Driving with vision problems: Essential tips from the DGT

by Lorraine Williamson
vision impairment

In Spain, nearly 80% of the population has some form of vision problem. Given that vision is critical for safe driving, the DGT (Directorate-General for Traffic) has provided essential recommendations for drivers with visual impairments to enhance road safety.

Vision statistics in Spain

According to a recent “Vision in Spain” report, 80% of Spaniards experience vision issues, with common conditions being:

  • Presbyopia (42%)
  • Myopia (39%)
  • Astigmatism (39%)
  • Hyperopia (18%)

Considering that drivers receive about 80% of driving-related information through their eyes, addressing these issues is crucial for road safety.

Key recommendations for drivers

1. Use corrective eyewear

Always use glasses or contact lenses as prescribed to ensure optimal vision while driving. For those needing reading glasses, progressive lenses are advisable to easily read dashboard information like speedometers and GPS.

2. Sunglasses for comfort

Wearing sunglasses can prevent glare and make driving more comfortable, especially in bright conditions.

3. Avoid night driving

If you struggle with night vision, such as difficulty distinguishing signals or judging distances, it is best to avoid driving at night or in poor lighting conditions. Plan your trips to avoid adverse weather conditions like rain or fog.

4. Speed management

Reduce speed to compensate for reduced visual fields at higher speeds. This allows more time to process visual information and react appropriately.

5. Medication and vision

Certain medications can affect your vision. Follow your doctor’s advice, and avoid night driving if your medication impacts your visual acuity.

6. Post-examination caution

If your pupils are dilated during an eye exam, wait until the effects wear off before driving to avoid impaired vision.

7. Familiar routes

Stick to familiar and less congested routes to minimise the complexity of driving tasks.

Cogesa Expats

Also read: Remove sunglasses when entering a tunnel

Understanding visual challenges

Driving demands constant attention to central and peripheral visual fields under varying lighting conditions. Dr. Nouzet, in the “Manual on Neurology and Driving,” explains that processing these visual inputs requires integrating various types of information (position, size, colour, movement) to form clear images in the brain. Visual impairments can significantly hinder this process.

Critical visual abilities for driving

  • Visual Acuity: The sharpness of vision to perceive details.
  • Visual Field: The total area visible when looking straight ahead.
  • Contrast Sensitivity: The ability to distinguish an object from its background.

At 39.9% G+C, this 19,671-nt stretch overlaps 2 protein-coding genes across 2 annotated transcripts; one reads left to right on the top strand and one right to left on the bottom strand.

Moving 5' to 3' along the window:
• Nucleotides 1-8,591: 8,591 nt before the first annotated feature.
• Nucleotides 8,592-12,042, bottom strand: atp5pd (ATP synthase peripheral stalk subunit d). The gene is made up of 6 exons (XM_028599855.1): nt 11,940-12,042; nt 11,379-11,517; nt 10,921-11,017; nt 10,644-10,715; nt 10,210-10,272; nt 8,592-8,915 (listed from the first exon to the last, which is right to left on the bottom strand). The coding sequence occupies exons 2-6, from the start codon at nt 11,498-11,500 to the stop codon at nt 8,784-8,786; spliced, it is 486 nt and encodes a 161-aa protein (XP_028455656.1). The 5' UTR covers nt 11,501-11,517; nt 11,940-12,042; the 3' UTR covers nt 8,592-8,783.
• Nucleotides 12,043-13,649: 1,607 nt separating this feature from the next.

These abilities can be affected by eye diseases (cataracts, glaucoma) or systemic conditions (diabetes). Reduced capabilities can endanger the driver and others on the road.

Regulatory standards and recommendations

Spanish regulations permit driving with binocular visual acuity of 0.5 or higher, with or without correction. However, achieving the best possible vision through corrective lenses, even if not legally required, is strongly recommended. Night driving and low-visibility conditions further reduce visual acuity, making it essential to maintain good contrast sensitivity to detect road signs, pedestrians, and other vehicles.

Night vision and glare

Aging increases the prevalence of night vision issues and glare sensitivity. Short-term blindness from glare, lasting 3-5 seconds, can be hazardous, especially in older adults or those with cataracts. Many drivers avoid night driving to mitigate these risks.

Peripheral vision

A broad visual field is more critical than visual acuity for perceiving the driving environment. Conditions like retinopathy or macular degeneration can impair the visual field, making driving unsafe. Even without pathology, vehicle structures can obstruct vision. Regular use of mirrors and head movements can help, especially for monocular vision drivers. Understanding how increased speed reduces the visual field underscores the importance of driving slower.

Alcohol and vision

Combining night driving with alcohol consumption exacerbates the decline in visual and motor skills, further impairing peripheral vision and reaction times. As blood alcohol levels rise, so does the risk of visual impairment and delayed response to visual stimuli.

Spare glasses

It is good practise to keep a spare pair or glasses in your car. In the event something happens to your glasses or contact lenses when driving, an extra set will allow you to continue on your journey safely.

Also read: You could be fined if you use speed radar jamming devices

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